The inside workings of children’s mind intrigued Jean Piaget, a Swiss psychologist is known for his pioneering studies of how children learn. He was fascinated by the workings of their mind, and not so much as when they gave right answers as when they gave the wrong answers. He understood that something in the way their mind worked caused the wrong answer. An example, a very young child first beginning to talk and to take notice will call a horse a dog. In their limited amount of knowledge the answer to them were right. They understood that there were similarities between a dog and a horse, probably it was the fact that both had four legs and a tail.
He decided that knowledge in children was progressive, and basically, what he meant is that the older one gets, and when more is learned about a subject, the more refined the knowledge becomes. No longer, then, will the learning be rudimentary, or only in its beginning, it builds upon itself.
The method by which a child first learns is the method he uses to learn throughout his life span. And this is the same in childhood as in adult, their learning brings order out of chaos. No longer is the world around them a hodgepodge of unconnected pieces but parts of puzzle that they put together.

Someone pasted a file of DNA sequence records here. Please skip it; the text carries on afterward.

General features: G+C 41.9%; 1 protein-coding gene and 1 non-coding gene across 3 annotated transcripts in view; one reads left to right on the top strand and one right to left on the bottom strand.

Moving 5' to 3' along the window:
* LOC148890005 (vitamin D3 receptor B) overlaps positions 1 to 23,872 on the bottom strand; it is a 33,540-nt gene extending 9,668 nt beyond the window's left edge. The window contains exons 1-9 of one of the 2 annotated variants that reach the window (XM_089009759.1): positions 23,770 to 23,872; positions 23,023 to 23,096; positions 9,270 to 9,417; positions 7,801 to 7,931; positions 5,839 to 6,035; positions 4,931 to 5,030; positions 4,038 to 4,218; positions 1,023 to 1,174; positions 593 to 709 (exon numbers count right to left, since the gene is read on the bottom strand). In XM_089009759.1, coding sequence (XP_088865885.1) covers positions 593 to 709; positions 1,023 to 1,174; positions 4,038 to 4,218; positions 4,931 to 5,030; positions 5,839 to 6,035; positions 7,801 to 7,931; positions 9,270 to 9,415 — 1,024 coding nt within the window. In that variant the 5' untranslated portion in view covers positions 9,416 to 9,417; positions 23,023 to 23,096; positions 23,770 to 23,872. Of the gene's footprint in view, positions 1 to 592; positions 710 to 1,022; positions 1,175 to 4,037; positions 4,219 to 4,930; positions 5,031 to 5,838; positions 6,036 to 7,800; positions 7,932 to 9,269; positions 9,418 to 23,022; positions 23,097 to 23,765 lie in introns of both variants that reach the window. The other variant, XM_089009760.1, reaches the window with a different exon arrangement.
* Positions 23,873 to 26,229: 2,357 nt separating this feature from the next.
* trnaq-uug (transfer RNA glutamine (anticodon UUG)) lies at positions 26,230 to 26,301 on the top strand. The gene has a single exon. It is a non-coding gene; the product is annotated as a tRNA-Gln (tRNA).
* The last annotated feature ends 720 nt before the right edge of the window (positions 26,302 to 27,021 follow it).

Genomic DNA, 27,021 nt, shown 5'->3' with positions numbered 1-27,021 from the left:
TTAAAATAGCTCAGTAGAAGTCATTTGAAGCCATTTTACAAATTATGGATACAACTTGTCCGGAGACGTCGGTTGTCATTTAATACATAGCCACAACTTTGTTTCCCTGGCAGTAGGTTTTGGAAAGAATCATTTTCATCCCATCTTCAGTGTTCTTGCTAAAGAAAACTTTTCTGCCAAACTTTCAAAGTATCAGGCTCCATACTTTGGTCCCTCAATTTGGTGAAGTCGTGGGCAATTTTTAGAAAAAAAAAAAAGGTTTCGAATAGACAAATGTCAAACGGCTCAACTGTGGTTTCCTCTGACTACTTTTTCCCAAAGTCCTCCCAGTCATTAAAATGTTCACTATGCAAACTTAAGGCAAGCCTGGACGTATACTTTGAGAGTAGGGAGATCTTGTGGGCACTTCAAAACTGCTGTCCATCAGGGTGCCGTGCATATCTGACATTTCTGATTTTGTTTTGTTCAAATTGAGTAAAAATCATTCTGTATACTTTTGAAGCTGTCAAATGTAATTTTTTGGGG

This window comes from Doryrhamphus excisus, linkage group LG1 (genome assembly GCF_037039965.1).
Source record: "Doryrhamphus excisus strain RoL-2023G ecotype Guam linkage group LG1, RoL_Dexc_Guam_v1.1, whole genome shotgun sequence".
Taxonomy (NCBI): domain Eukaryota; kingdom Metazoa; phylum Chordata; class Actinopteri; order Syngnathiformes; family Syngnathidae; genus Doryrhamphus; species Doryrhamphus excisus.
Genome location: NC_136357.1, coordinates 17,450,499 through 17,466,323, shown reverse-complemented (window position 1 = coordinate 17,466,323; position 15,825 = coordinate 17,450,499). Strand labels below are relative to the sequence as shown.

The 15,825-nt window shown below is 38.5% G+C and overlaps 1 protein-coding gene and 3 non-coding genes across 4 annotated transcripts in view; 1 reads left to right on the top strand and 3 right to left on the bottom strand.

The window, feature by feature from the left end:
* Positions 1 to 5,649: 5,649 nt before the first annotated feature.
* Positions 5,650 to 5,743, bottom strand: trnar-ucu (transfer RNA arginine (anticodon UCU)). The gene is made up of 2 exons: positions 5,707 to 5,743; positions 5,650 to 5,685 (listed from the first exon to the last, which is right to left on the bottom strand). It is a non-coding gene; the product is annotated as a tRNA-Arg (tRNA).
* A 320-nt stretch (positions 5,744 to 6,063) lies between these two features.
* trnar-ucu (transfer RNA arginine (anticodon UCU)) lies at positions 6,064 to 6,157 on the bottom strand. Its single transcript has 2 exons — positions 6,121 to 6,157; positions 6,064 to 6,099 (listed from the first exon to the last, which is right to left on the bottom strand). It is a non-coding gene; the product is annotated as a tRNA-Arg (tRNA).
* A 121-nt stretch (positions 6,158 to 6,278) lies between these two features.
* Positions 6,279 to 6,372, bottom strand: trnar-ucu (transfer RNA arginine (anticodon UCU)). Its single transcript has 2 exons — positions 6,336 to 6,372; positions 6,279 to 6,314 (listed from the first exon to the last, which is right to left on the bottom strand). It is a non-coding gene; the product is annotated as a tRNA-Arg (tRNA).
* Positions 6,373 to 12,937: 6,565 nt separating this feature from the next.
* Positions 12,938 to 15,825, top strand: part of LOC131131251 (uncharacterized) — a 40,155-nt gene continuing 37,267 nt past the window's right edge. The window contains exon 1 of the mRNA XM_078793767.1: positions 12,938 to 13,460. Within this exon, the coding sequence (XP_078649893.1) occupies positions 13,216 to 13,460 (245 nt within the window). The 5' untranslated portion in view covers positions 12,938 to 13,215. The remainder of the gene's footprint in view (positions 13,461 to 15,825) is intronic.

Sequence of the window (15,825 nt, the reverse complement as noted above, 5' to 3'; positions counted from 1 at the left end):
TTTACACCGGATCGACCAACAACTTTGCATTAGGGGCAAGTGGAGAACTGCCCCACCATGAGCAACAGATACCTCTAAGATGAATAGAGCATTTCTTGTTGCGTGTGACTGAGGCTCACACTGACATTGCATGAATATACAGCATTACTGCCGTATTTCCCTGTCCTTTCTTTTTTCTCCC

Grownups never cease to be fascinated by the simplistic way a child minds works. Their insightful little minds cuts right to the core of what to most adults is confusion and spouts off amazing wisdom. This is so because they have not yet learned enough facts and surrounded their clear and uncluttered mind’s eye’ with superfluous thoughts on the subject.
How did Jean Piaget get interested in how children learned? He worked his way into it. At first, at the age of ten he was interested in a nearby collection of mollusk shells and asked the director to allow him to see more of them. He was hired to help classify them and after four years he became an expert in the minute difference of how these grew. After that and after a certain amount of schooling, of course, he transferred to Paris and started working with children and he became intensively interested in how their minds worked.
Then he returned to Switzerland and seriously took up the study of child psychology. His legacy is the way of thinking about children and how they learn that have brought about overall modifications in the field of psychological learning.
Much of the talk in Psychological circles that concerns itself with cognition’ and conceptual thinking’ had its beginnings with Jean Piaget. Therefore this is his legacy: Minds that reason problems out for themselves.
Pycha, Anne, Father of Developmental Society